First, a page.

Republicans on Thursday pressed their campaign to discredit the impeachment inquiry against President Donald Trump, with an ally of the president introducing a U.S. Senate resolution calling the procedures used by House of Representatives Democrats unfair but saying nothing about Trump’s conduct in the Ukraine scandal, ONA reports citing Fox News.
Forty-four of the 53 Republicans in the 100-seat Senate have signed on to the resolution, which urges the House to hold a formal vote to initiate the impeachment inquiry and give Trump the ability to “confront his accusers” and call his own witnesses, said its lead sponsor, Senator Lindsey Graham. The resolution does not say Trump should not be investigated.
The U.S. Constitution, however, gives the House wide latitude in how to handle impeachment.
The impeachment inquiry focuses on Trump’s request in a July telephone call to Ukrainian President Volodymyr Zelenskiy to investigate a domestic political rival, Joe Biden, the former vice president who is a leading contender for the Democratic presidential nomination to face Trump in the 2020 election.
“I’m not here to tell you that Donald Trump’s done nothing wrong. I’m not here to tell you anything other than that the way they’re going about it is really dangerous for the country and we need to change course while we can in the House,” Graham told a news conference, referring to House Democrats.
Trump’s fellow Republicans in Congress this week scaled up efforts to combat the probe after Trump on Monday urged them to get tougher in fighting the Democrats leading it. The inquiry threatens Trump’s presidency.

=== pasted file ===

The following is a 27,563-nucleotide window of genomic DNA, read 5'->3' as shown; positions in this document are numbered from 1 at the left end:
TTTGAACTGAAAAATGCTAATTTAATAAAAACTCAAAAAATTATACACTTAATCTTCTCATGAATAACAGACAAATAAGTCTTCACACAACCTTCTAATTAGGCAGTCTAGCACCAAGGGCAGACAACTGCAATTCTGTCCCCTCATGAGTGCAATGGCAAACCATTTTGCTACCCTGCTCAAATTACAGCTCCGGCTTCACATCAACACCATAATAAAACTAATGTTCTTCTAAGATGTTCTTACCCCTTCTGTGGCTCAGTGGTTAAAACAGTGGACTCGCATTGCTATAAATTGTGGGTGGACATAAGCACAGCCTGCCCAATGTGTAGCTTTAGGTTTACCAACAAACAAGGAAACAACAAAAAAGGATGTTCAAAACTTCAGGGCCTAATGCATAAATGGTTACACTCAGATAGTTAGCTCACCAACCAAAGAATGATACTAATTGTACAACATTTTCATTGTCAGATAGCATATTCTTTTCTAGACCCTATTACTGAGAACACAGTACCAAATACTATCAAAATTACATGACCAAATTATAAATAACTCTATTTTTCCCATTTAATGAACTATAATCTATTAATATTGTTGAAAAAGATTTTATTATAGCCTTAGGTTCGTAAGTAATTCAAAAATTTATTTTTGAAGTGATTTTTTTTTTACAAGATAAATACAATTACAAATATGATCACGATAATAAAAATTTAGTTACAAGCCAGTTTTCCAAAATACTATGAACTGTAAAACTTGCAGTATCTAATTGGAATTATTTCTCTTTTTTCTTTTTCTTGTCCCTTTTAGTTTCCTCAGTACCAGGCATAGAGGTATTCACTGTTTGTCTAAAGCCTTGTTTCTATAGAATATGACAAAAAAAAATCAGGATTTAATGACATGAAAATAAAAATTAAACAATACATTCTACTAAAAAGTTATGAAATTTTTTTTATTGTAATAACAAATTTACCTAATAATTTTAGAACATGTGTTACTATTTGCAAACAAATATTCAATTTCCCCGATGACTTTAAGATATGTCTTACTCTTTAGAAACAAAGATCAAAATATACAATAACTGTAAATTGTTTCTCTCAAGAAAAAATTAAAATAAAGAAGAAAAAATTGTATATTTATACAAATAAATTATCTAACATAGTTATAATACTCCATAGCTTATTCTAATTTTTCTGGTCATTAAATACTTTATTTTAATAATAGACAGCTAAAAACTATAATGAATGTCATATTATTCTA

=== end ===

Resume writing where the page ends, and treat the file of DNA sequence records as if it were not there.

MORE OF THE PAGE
The resolution accused House Democrats of “abandoning more than a century’s worth of precedent and tradition in impeachment proceedings and denying President Trump basic fairness and due process accorded every American.” The resolution does not defend Trump’s behavior in the Ukraine matter.
Even if passed in the Republican-led Senate, the resolution would not affect the House inquiry. However, it would place Republican senators on the record on impeachment at a time when some cracks in Trump’s support within his own party have appeared, including pointed criticism from Senator Mitt Romney.
If the House passes articles of impeachment - formal charges - the Senate would then hold a trial on whether to remove Trump from office. A two-thirds majority of the Senate would be required to remove the president. No U.S. president has ever been removed from office via impeachment.
More than two dozen House Republicans barged into a high-security hearing room on Wednesday and delayed for several hours the testimony of a Pentagon official in the impeachment inquiry, complaining about a lack of transparency. Republican members of the three committees leading the House inquiry have taken part in the proceedings throughout.
“Thank you to House Republicans for being tough, smart, and understanding in detail the greatest Witch Hunt in American History. It has been going on since long before I even got Elected (the Insurance Policy!). A total Scam!” Trump wrote on Twitter.
“I’m glad they did it,” White House spokeswoman Stephanie Grisham said of the House Republicans, speaking on Fox News.